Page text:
Framing the five Academy Award nominees for best animated feature as a corporate product for kids that parents must begrudgingly endure could be dismissed as simply careless. But to those of us who have dedicated our lives to making animated films, that carelessness has become routine.
Lord and Miller were full of praise for the films present at this year’s Academy Awards, before repeating best animated short winner Alberto Mielgo’s undeniable claim that, “Animation is cinema.”
Using last month’s problematic Oscars ceremony as a jumping off point, Miller and Lord wrote an op-ed in Variety that reminded readers of a particularly uncomfortable moment that evening when three actors referred to as “Disney princesses” took the stage to present the best animated feature prize. In their speech, they misguidedly reduced animation to a children’s art form, telling viewers that “kids watch these movies over and over… and over and over and over and over,” without ever acknowledging the breadth and potential of the medium for mature storytelling.
We are currently negotiating with the Alliance of Motion Picture and Television Producers to get studios to pay animation workers fairly, especially when animation is such a large and important part of their bottom lines.

Reflecting on their own experiences, the two recalled a time when they were told that if they played their cards right in animation, perhaps one day they would “graduate to live-action.” In another bitter memory, the pair shared that they were once praised by a studio executive who said one of their animated films was so enjoyable it reminded them of “a real movie.”

Each day, I feel we move closer to demonstrate that animation is a medium- not a genre – and that is a powerful story tool! and I agree with Phil Lord and Chris Miller: Hollywood Should Elevate, Not Diminish Animation (Guest Column) via @variety
— Guillermo del Toro (@RealGDT) April 6, 2022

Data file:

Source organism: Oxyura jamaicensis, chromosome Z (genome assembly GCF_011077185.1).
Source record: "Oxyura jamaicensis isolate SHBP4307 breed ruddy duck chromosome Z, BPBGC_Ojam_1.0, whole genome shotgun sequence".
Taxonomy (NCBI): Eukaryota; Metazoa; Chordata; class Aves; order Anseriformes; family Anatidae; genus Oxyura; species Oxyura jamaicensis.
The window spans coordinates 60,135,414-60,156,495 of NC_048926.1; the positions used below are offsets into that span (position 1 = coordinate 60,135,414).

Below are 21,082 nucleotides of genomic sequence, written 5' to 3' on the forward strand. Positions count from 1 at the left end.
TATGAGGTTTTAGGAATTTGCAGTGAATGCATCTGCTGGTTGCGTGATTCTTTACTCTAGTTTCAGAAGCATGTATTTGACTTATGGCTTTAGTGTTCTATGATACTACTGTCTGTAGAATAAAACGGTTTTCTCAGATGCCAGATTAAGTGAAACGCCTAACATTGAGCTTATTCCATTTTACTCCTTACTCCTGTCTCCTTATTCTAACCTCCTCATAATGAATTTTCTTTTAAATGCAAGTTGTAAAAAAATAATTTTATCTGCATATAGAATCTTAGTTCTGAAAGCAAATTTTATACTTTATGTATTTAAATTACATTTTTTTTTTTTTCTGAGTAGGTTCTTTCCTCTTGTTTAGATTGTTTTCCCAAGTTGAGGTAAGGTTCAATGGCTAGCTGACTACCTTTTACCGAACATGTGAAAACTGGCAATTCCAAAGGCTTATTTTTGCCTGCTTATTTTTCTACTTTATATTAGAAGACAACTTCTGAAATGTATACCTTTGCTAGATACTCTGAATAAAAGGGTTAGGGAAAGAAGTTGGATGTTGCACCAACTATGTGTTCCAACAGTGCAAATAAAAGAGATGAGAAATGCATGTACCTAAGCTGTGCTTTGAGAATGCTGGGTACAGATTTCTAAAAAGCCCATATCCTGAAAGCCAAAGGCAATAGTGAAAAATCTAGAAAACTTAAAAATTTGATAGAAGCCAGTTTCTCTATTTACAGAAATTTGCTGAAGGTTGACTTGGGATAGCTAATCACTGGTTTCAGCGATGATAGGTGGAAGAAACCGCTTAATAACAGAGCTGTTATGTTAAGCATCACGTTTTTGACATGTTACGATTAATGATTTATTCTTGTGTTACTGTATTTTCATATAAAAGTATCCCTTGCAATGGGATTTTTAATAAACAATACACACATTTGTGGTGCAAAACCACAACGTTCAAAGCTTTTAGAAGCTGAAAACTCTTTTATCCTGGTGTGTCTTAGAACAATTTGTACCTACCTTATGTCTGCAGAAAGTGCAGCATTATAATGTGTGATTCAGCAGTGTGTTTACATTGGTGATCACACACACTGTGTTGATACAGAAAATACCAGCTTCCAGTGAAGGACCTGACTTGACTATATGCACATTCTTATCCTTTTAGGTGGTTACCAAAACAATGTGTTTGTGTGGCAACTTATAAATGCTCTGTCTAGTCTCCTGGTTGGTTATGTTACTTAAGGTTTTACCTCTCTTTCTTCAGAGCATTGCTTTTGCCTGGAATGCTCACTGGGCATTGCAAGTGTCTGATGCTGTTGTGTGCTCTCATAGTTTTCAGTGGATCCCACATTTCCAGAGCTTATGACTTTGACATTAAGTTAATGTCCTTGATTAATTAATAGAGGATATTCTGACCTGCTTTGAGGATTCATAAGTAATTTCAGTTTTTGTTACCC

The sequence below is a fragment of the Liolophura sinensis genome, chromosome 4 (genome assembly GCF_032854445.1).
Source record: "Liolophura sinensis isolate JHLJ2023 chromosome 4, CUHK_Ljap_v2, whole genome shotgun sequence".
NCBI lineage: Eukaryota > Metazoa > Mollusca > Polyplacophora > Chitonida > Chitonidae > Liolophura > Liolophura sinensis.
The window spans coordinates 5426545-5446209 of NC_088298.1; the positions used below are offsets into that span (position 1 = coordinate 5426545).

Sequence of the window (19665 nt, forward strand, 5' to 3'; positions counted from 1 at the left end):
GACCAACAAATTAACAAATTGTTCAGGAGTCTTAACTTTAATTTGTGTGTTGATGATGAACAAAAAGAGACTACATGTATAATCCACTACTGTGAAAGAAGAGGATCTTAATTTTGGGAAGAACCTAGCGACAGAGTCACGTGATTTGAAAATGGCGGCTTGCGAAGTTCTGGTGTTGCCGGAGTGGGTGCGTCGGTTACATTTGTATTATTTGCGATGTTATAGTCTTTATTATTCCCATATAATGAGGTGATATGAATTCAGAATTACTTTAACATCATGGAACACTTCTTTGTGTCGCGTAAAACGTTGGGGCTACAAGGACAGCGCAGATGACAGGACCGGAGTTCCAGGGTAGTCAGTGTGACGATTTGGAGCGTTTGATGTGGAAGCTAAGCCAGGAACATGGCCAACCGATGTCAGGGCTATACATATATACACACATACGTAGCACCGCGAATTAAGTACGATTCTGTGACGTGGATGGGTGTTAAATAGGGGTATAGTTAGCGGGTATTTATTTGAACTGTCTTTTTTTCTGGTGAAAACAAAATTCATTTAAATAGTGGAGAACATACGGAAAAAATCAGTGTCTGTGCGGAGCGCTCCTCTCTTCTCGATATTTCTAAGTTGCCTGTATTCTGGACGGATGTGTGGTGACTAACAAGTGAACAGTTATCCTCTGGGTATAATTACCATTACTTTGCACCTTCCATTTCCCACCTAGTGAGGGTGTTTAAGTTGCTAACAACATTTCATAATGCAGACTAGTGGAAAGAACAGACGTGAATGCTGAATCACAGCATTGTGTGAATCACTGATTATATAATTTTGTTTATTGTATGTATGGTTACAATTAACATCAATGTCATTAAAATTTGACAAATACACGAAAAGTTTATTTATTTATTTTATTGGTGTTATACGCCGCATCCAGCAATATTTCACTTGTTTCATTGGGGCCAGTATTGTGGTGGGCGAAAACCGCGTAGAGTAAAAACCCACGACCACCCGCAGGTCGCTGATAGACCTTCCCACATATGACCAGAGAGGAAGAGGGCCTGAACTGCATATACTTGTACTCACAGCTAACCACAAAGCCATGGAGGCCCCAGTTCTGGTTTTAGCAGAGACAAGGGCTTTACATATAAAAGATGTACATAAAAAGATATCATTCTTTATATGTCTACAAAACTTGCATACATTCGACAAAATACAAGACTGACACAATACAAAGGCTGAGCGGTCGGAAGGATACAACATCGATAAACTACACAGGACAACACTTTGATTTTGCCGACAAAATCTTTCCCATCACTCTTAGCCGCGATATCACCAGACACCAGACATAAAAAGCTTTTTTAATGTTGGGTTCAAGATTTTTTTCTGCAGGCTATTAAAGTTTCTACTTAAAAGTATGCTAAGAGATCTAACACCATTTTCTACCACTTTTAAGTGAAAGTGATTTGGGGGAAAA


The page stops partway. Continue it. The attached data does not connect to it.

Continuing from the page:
The pair then shared a brief who’s who of A-list talent that has demonstrated the highest respect for animation, which they believe could fit the bill. Guillermo del Toro, Bong Joon-ho, and Mahershala Ali all made the cut, but their most ambitious suggestion was that Hayao Miyazaki might be invited to give the award, in what would be his first visit to the Oscars stage. It would also be timely, as 2023 will mark the 20th anniversary of Spirited Away winning best animated feature.

When broadcasters bemoan the fact that so many of the nominated films have not been widely seen, they must be forgetting that animated nominees Luca, Raya and the Last Dragon and The Mitchells vs. the Machines were three of the 10 most-streamed movies of 2021. (Seven of the 10 were animated!) Or that 13 (25%!) of the 50 highest-grossing films of all time are animated.
Lord and Miller didn’t appreciate the dig, recalling similar slights from their years working with major Hollywood studios.

Miller and Lord also pointed out, correctly, that during the pandemic, animation was one of the only forms of filmmaking, which was able to continue, and that animated films kept the business afloat at a dire time for movies.

“Surely no one set out to diminish animated films, but it’s high time we set out to elevate them,” said Phil Lord and Chris Miller, producers of last year’s Oscar-nominated The Mitchells Vs. The Machines and 2019 winners of the best animated feature award for Spider-Man: Into the Spiderverse.
Their measured and respectful defense of the animation medium prefaced a simple yet powerful suggestion for the Academy to “invite a respected filmmaker to present the award and frame animation as cinema.”
Response to the column has been overwhelmingly positive, including a retweet from the name-checked Guillermo del Toro, who is creator of the Tales of Arcadia trilogy and director of Netflix’s upcoming stop-motion feature Pinocchio:
That particular phrase rang out like nails on a chalkboard to anyone in the animation community and any adult fan of the medium, Cartoon Brew staff included. Even the The Mitchells vs. the Machines official Twitter page reacted to the gaffe.

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